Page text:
Rhizomes: Cultural Studies in Emerging Knowledge
David Markson’s Postmodern Turn: Wittgenstein’s Mistress and “Minor Literature”
“Was it really some other person I was so anxious to discover, when I did all of that looking, or was it only my own solitude that I could not abide?” (Wittgenstein’s Mistress 31, 134; emphasis added)
David Markson’s para-millennial novels, or, in Tyler Malone’s phrase, “the notecard quartet,” represented by Reader’s Block (1996), This is Not a Novel (2001), Vanishing Point (2004), and The Last Novel (2007), are notable for their stylistic idiosyncrasies and postmodern characteristics, including pastiche, indeterminacy, and metafictive reflections. His previous novels, among them The Ballad of Dingus Magee (1965), Going Down (1975), and Springer’s Progress (1977), exhibit little to no associations with postmodernism—aside from fragmentation and intertextuality, which Markson uses throughout his career and can be claimed by both modernist and postmodernist traditions—instead embracing the aesthetics of modernism, extending the legacy of Joyce, Gaddis, and Markson’s mentor, Malcolm Lowry. Thus, the novels Markson’s published over the last two decades of his life exhibit a decisive break with his previous efforts, allowing him to explore what he depicts as a peculiarly contemporary anxiety and loneliness. Reflecting on a mad world requires “mad” language, or what Deleuze and Guattari describe as a “deterritorialized” language, one which celebrates the fluid and schizoid characters who rebel against the “logic of late capitalism,” in Frederic Jameson’s famous phrase.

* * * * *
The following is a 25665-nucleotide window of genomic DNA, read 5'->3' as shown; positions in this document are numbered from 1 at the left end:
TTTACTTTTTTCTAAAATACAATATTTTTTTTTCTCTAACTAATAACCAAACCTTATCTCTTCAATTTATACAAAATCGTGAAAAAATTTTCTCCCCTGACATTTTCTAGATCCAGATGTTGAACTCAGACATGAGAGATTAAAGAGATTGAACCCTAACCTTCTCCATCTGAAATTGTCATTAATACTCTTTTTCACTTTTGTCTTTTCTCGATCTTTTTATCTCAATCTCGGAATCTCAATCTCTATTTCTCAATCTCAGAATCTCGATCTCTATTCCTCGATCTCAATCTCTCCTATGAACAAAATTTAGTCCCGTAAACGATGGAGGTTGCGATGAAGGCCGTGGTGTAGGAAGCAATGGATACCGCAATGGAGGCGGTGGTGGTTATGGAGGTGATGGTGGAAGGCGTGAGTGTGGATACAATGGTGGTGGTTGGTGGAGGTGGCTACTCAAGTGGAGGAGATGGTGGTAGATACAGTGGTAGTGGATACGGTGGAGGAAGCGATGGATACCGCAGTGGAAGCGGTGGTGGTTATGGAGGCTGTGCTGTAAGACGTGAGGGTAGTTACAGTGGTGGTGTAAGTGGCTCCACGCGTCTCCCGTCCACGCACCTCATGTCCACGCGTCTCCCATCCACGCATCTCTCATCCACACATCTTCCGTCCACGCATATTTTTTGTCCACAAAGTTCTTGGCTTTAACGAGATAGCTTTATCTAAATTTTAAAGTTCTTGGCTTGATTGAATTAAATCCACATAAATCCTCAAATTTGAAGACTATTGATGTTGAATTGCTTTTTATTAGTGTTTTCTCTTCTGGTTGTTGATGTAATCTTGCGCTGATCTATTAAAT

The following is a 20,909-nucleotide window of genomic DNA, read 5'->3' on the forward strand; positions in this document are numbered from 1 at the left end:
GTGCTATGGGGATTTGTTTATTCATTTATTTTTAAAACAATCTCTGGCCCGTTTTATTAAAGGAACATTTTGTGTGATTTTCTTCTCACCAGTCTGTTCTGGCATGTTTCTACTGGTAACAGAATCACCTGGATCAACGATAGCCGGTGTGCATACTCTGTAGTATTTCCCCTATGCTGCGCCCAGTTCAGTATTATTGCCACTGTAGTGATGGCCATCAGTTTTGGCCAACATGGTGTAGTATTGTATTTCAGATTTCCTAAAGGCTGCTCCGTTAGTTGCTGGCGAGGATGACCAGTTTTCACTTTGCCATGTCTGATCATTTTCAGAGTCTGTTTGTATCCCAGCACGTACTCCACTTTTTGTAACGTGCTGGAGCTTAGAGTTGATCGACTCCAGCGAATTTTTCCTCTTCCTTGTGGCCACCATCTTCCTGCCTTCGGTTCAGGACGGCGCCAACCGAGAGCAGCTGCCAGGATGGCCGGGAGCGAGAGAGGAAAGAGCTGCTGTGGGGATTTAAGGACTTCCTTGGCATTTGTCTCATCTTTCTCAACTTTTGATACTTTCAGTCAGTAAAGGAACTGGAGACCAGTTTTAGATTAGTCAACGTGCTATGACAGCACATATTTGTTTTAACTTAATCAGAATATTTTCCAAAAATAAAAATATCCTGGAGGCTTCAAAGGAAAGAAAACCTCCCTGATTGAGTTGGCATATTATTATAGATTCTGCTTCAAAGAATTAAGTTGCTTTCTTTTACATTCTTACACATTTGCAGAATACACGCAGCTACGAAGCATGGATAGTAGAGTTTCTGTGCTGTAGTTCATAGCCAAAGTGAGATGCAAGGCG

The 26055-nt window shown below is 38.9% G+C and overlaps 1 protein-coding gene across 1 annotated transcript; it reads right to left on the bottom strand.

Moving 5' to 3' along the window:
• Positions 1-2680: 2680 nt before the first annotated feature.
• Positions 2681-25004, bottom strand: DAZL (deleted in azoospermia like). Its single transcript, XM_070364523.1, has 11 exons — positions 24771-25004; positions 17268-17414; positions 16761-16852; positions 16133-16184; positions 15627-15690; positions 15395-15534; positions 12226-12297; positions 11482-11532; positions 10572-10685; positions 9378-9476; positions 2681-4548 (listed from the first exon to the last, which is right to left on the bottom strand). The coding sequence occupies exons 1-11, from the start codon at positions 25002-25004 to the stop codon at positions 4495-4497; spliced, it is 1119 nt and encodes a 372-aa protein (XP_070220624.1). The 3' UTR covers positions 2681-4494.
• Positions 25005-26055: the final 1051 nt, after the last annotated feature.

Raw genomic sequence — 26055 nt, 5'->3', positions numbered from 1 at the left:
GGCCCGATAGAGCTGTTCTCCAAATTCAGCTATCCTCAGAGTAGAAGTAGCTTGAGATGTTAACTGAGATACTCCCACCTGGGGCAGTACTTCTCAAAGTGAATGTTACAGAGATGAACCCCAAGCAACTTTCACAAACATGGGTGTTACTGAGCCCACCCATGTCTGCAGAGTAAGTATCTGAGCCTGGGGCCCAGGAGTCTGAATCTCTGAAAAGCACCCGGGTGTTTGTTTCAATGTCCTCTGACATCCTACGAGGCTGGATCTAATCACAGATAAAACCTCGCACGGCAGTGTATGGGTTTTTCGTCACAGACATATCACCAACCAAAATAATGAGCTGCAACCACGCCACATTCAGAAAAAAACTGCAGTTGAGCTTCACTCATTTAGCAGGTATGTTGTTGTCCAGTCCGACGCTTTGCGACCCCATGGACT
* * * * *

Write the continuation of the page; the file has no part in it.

In other words, Markson’s “postmodern turn” represents the postmodern turn in the arts in general, and examines many of the larger issues at stake in the discourse surrounding these nebulous, and controversial, concepts. By neglecting traditional narratives for an increasingly postmodern style, Markson’s final works recalls the efforts of experimental and psychologically troubled authors ranging from de Sade through Bataille, Blanchot, and Artaud, who declared “I would like to write a book which would drive men mad” (59). Deleuze and Guattari codify this tendency as a genre, terming it “minor literature,” characterizing this new genre as a postmodern intervention that that celebrates obscurity, hybridity, and innovative structures over traditional narrative in order to express marginalized and deviant perspectives. As they explain,
A major, or established, literature follows a vector that goes from content to expression. Since content is presented in a given form of the content, one must find, discover, or see the form of expression that goes with it. That which conceptualizes well expresses itself. But a minor, or revolutionary, literature begins by expressing itself and doesn't conceptualize until afterward. (Kafka: Towards a Minor Literature, 28)